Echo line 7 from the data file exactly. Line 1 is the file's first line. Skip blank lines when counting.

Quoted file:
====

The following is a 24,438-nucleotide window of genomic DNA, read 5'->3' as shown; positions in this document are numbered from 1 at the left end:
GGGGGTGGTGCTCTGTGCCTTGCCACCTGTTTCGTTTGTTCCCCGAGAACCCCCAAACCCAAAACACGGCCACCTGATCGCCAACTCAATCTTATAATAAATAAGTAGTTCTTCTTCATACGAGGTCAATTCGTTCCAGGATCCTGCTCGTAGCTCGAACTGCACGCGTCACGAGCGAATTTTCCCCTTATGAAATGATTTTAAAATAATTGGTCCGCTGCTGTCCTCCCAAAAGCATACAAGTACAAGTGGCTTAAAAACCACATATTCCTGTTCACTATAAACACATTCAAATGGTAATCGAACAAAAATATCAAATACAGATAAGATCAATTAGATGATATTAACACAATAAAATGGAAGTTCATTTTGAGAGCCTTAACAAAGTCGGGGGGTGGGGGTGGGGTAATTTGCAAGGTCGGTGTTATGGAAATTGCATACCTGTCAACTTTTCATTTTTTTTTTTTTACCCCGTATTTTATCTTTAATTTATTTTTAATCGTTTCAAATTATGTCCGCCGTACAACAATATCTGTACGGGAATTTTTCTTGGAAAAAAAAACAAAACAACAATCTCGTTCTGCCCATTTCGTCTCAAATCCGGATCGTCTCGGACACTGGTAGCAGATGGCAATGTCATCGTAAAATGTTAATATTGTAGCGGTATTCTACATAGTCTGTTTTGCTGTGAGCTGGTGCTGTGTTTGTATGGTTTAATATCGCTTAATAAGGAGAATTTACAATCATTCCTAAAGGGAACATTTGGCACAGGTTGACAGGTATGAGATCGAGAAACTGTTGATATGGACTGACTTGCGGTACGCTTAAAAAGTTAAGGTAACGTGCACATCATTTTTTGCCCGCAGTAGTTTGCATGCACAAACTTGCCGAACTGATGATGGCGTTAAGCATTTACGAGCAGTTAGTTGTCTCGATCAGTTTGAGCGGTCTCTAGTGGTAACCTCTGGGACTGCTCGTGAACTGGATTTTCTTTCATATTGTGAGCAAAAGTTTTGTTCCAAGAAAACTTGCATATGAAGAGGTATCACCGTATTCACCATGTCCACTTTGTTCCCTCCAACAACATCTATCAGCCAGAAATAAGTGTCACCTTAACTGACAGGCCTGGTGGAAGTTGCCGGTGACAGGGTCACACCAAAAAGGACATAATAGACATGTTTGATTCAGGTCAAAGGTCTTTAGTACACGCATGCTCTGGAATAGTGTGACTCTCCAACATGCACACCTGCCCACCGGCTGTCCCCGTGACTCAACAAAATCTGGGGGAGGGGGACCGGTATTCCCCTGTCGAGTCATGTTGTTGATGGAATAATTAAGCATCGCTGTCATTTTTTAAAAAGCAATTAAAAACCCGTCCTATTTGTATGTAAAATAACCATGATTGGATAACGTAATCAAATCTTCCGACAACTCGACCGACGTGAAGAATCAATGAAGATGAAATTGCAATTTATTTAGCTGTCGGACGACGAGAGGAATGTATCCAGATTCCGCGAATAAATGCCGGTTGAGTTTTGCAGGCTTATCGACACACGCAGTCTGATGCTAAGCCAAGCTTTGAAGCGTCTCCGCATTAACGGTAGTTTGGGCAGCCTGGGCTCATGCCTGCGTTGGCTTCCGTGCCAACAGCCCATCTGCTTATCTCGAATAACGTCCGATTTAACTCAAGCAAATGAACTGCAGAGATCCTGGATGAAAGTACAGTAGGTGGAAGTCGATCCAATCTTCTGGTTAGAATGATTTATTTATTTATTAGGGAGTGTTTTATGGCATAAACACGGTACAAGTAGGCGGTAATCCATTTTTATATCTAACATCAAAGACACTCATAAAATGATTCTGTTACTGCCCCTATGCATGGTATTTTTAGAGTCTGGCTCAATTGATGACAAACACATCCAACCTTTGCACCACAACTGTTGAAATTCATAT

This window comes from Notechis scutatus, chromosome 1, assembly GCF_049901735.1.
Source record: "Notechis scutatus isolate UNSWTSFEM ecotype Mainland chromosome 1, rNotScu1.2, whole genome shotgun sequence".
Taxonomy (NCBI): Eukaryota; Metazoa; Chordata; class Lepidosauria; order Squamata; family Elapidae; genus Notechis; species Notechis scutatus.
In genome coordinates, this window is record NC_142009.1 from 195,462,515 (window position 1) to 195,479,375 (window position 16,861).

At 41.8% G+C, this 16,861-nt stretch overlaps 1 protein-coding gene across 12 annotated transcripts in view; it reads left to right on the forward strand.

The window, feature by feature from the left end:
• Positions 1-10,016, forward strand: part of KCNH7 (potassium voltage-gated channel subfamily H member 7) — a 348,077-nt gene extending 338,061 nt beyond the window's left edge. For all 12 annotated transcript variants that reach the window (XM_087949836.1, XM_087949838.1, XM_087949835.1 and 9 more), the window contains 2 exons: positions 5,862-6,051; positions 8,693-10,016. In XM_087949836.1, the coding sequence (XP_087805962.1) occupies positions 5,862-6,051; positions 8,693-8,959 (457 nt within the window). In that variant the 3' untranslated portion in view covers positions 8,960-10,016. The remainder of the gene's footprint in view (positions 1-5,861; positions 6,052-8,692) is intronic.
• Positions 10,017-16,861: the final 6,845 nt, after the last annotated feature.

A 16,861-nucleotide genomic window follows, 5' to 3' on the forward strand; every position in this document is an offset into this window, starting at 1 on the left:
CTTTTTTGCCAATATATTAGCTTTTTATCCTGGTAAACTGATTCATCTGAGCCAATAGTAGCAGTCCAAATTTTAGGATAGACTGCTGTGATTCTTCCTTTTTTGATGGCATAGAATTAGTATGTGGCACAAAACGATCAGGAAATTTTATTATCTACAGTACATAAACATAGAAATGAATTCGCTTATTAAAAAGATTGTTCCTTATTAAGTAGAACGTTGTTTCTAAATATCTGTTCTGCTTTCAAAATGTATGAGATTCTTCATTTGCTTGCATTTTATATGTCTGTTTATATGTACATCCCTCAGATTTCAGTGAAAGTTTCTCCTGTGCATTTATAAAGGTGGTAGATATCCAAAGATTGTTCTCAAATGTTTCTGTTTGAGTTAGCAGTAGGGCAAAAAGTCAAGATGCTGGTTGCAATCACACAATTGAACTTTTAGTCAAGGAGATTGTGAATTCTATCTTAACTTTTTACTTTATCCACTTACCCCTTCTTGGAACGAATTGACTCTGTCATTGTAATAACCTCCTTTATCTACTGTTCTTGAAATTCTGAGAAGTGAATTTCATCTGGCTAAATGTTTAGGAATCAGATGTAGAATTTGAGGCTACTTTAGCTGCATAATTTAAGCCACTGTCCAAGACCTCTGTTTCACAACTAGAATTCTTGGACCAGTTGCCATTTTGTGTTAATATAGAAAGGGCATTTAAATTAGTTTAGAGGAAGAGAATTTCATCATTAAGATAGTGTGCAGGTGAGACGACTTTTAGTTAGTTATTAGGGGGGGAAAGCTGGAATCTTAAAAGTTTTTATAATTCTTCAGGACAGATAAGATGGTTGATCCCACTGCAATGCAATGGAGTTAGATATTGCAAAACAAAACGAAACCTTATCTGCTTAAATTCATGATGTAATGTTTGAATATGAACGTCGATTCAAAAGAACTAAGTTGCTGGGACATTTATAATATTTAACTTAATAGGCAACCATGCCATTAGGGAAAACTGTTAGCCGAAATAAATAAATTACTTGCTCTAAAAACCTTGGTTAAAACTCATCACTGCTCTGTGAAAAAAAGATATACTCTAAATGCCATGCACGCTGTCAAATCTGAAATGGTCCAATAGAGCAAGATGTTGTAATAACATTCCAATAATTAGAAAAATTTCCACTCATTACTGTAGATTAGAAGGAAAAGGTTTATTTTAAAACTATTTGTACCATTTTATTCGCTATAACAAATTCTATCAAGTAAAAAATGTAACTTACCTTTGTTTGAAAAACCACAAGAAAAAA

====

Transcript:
At 41.8% G+C, this 16,861-nt stretch overlaps 1 protein-coding gene across 12 annotated transcripts in view; it reads left to right on the forward strand.